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  1. 03 Jan '11 19:24
    Hi all,

    Recently I’ve noticed a lot of problems with my late (end) game strategy. Specifically, I don’t seem to have any. I understand basic king-rook, king-queen checkmates but have trouble in games that advance to a point with both sides having a few pawns and maybe a minor piece or two.

    I was wondering if anyone could suggest a decent book (or other resource) on the subject.

    Thanks for any help,

    Obss.

    *I’m not sure what my current level of chess is, but I play a lot of Kasparov Chessmate vs. AI which buts me at around 1250 if that helps.
  2. Standard member nimzo5
    Ronin
    03 Jan '11 20:30
    To help I am listing some topics you should look for in an endgame book-

    basic rook endgames -
    bishop vs knight
    2 bishops
    pawn endgames
    opposition/triangulation.

    I have heard a lot of people love Silman's endgame book, but really almost any book that covers these topics would be of use to you.
  3. 03 Jan '11 23:22
    Originally posted by Obss
    Hi all,

    Recently I’ve noticed a lot of problems with my late (end) game strategy. Specifically, I don’t seem to have any. I understand basic king-rook, king-queen checkmates but have trouble in games that advance to a point with both sides having a few pawns and maybe a minor piece or two.

    I was wondering if anyone could suggest a decent book (or other ...[text shortened]... ss is, but I play a lot of Kasparov Chessmate vs. AI which buts me at around 1250 if that helps.
    Try this site

    http://www.chessvideos.tv/endgame-training/endgame-simulations.php
  4. 04 Jan '11 00:02
    Maybe at your level a book spefically on endgames isn't necessary, i would advise a more complete book, but with a lot of basic endgames in it.

    There are many, but the first that comes to my mind is chess fundamentals, by capablanca
    http://www.amazon.com/Chess-Fundamentals-Algebraic-Jose-Capablanca/dp/1857440730
    (this is the good edition, avoid the other one (mc kay), it's edited in a silly way)

    A great book to understand the basics of strategy in chess, and with a lot of emphasis on endgames.
  5. 04 Jan '11 09:47
    Originally posted by Obss
    I was wondering if anyone could suggest a decent book (or other resource) on the subject.
    Good advice already posted. I'd add that you should also get into the habit of analysing your games. Analysing your games won't give you complete coverage of what you should know in advance (hence read a book too) but when you learn something from one of your own games, it may stick a lot more.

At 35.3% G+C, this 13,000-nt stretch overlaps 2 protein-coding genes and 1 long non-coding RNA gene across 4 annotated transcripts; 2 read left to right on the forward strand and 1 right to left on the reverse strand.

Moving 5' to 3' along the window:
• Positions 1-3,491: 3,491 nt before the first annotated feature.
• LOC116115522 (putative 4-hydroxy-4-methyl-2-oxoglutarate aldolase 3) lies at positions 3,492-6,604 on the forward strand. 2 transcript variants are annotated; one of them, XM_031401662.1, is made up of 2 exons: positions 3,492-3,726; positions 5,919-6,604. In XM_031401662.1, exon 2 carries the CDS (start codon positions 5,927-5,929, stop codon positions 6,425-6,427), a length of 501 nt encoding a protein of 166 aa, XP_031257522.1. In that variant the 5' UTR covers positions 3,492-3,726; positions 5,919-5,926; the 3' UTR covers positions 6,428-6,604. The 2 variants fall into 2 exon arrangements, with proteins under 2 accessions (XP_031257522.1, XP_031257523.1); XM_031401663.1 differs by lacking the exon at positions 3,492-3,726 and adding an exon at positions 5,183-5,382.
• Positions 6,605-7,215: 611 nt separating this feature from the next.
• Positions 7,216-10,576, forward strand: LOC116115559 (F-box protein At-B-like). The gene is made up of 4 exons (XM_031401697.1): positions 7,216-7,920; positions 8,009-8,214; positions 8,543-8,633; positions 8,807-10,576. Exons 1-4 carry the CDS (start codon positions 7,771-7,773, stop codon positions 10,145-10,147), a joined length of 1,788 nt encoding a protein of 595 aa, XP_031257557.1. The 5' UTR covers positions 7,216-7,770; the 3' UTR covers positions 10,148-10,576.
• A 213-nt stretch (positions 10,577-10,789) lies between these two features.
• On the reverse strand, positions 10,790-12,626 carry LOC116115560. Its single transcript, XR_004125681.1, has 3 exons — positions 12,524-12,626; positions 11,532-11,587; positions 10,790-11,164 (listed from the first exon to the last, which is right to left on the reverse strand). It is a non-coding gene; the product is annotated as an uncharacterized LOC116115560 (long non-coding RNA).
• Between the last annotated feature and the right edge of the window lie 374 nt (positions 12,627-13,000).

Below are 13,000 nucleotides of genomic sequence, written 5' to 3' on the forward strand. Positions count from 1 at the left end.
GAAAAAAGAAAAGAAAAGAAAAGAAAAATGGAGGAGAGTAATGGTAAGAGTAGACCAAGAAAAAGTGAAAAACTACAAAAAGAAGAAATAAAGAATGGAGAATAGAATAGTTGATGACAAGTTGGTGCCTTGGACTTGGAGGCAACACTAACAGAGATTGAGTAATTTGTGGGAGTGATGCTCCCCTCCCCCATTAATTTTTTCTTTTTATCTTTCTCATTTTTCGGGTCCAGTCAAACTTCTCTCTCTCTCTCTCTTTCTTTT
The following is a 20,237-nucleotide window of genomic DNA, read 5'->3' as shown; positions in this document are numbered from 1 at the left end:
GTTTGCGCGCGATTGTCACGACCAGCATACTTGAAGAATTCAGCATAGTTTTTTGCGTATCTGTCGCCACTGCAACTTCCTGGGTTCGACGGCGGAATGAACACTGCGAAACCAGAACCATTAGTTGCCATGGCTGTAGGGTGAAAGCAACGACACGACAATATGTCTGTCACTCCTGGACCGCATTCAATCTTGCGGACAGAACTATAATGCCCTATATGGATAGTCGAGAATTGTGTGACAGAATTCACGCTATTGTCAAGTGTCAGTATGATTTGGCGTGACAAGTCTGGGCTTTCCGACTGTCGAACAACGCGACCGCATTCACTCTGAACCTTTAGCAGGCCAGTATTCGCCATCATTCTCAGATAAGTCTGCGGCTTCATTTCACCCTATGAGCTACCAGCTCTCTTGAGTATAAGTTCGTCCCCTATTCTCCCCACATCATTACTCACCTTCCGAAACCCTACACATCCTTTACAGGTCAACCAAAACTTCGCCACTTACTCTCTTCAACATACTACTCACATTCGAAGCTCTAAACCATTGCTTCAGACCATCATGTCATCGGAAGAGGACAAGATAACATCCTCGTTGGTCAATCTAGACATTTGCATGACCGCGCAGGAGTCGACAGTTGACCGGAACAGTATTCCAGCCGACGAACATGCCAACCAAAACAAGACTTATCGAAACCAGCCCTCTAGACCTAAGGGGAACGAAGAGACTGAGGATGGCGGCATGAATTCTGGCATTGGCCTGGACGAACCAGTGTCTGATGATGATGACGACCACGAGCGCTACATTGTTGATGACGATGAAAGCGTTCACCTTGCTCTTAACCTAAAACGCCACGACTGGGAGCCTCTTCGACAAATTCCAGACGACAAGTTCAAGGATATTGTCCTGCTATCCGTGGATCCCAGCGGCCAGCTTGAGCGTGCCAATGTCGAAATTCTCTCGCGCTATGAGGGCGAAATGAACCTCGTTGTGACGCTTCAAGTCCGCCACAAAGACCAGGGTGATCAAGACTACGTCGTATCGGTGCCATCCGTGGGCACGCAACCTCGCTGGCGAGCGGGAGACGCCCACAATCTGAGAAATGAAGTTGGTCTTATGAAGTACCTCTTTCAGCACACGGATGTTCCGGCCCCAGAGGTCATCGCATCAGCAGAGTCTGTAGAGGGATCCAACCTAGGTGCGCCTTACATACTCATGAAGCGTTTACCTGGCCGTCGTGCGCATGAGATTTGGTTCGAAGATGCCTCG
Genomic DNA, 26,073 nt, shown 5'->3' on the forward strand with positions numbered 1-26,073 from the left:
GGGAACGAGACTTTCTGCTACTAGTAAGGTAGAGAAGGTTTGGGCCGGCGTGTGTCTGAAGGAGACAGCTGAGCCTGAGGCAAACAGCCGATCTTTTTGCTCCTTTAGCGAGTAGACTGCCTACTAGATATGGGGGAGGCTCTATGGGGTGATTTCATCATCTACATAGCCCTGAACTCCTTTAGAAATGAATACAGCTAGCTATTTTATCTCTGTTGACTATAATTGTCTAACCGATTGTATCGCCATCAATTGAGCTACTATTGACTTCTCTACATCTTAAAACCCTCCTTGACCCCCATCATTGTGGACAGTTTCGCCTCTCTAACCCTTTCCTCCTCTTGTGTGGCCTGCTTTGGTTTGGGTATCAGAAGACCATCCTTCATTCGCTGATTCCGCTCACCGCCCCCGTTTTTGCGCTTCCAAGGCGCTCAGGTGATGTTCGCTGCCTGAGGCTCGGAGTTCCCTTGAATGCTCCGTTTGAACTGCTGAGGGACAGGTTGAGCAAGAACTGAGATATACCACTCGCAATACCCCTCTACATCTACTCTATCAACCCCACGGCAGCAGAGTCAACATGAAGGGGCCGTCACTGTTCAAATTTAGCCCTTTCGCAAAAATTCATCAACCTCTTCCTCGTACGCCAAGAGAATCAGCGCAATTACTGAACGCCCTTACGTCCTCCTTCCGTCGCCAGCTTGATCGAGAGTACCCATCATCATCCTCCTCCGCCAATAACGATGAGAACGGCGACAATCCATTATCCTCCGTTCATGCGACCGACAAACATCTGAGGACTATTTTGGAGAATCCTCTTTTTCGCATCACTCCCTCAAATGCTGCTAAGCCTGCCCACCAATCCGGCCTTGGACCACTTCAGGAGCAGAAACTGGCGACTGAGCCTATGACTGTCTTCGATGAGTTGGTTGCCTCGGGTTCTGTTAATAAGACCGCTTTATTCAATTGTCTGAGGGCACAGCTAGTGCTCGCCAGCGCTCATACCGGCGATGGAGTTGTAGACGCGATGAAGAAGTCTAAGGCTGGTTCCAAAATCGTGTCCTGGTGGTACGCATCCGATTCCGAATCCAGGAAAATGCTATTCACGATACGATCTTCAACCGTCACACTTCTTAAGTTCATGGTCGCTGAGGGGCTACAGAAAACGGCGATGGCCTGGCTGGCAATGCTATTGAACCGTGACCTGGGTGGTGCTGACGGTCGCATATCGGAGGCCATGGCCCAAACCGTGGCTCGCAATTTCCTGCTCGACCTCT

For example, I've read lots of books relating to passed pawns and I did learn something. But during a recent game, I failed to win because I under-estimated the strength of a passed pawn - this example stuck in my mind because it was a concrete example of something I initially tried and failed with. Feel free to post some of your games here for analysis.
  6. Standard member nimzo5
    Ronin
    04 Jan '11 12:10
    The only problem with analyzing positions by yourself at 1200ish is that in say a rook and pawn vs rook you might not find the bridge ideas etc needed to effectively play the position.

    While I do suggest a lot of post game analysis is critical to improvement. Maybe even a couple lessons with a stronger player on basic endgames might be the ticket.
  7. 04 Jan '11 13:36
    Originally posted by nimzo5
    Sure, I did emphasise a combination of both was needed. Even if post game analysis fails to find all the answers, it still complements our reading. Compare someone who has never seen a Lucena position in play versus someone who has misplayed it several times and failed to solve in post analysis. The latter case is more likely to hit home harder with "Ah!! So that's what I need to do". Relating to some concrete benefits motivates learning.
  8. 04 Jan '11 14:50 / 4 edits
    The YouTube endings I've seen are good (well Ok if you can ignore
    all the 'tutting' and the 'er...er...'😉

    This is because you are not getting worthless crap like you do
    with opening DVD's where there are hundres of if's and but's
    that cannot possibly be covered.

    This is 100% proof. It's technique. You can learn it within one showing.
    No if's and but's a clear way to win or draw.

    It's essential knowledge and you will meet these standard postions OTB.

    I have the very basic Rook + Pawn endings covered. (the most frequent
    to appear and the most often misplayed.).

    White to play this is a win.


    White to play this is a draw.


    If you don't know why....

    YouTube&feature=related
  9. 04 Jan '11 16:20
    Thanks for the advice everyone. I’ve decided to order a copy of Chess-Fundamentals.

    Also checked out your video Greenpawn which was great, plus a couple of others from YouTube on the topics Nimzo5 listed. All of it was new to me, so very worth while.

    Cheers again for the help all.
  10. 04 Jan '11 20:41
    I've tried out some software.

    A chessbase product 'the ABC of endgames' which demonstrates and explains the techniques.
    Ok but bit 'dry'.They should've included exercises (if they did then I didn't find them.My bad)

    A convekta product 'Chess endgame training' containing 2450 exercises.
    I like this a lot.Good partner for the chessbase one.Though an all-in-one would be better.

    Instead of playing mindless blitzgames,getting drunk or satisfying my MTW addiction I've been playing endgames.It actually helps!
    Maybe look into those too.

    toet.